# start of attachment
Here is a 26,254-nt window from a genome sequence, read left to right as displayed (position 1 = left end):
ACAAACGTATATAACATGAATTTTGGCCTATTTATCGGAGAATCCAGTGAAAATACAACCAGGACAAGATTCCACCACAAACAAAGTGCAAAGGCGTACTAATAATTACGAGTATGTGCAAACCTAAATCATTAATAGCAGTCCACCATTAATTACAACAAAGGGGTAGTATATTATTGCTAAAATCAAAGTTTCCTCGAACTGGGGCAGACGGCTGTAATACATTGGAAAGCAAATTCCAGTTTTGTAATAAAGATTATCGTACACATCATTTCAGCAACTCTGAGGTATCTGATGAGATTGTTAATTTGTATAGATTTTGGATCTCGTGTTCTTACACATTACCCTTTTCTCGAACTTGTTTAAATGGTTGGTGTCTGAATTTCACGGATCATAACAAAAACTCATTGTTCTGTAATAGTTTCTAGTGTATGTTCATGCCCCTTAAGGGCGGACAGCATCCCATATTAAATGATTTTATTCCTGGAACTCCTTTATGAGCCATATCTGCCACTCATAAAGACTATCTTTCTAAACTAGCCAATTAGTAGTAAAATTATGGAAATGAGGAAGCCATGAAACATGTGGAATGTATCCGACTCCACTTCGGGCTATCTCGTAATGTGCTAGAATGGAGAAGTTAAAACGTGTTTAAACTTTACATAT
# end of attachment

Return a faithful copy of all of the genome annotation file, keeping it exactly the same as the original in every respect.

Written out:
Here is a 26,254-nt window from a genome sequence, read left to right as displayed (position 1 = left end):
ACAAACGTATATAACATGAATTTTGGCCTATTTATCGGAGAATCCAGTGAAAATACAACCAGGACAAGATTCCACCACAAACAAAGTGCAAAGGCGTACTAATAATTACGAGTATGTGCAAACCTAAATCATTAATAGCAGTCCACCATTAATTACAACAAAGGGGTAGTATATTATTGCTAAAATCAAAGTTTCCTCGAACTGGGGCAGACGGCTGTAATACATTGGAAAGCAAATTCCAGTTTTGTAATAAAGATTATCGTACACATCATTTCAGCAACTCTGAGGTATCTGATGAGATTGTTAATTTGTATAGATTTTGGATCTCGTGTTCTTACACATTACCCTTTTCTCGAACTTGTTTAAATGGTTGGTGTCTGAATTTCACGGATCATAACAAAAACTCATTGTTCTGTAATAGTTTCTAGTGTATGTTCATGCCCCTTAAGGGCGGACAGCATCCCATATTAAATGATTTTATTCCTGGAACTCCTTTATGAGCCATATCTGCCACTCATAAAGACTATCTTTCTAAACTAGCCAATTAGTAGTAAAATTATGGAAATGAGGAAGCCATGAAACATGTGGAATGTATCCGACTCCACTTCGGGCTATCTCGTAATGTGCTAGAATGGAGAAGTTAAAACGTGTTTAAACTTTACATAT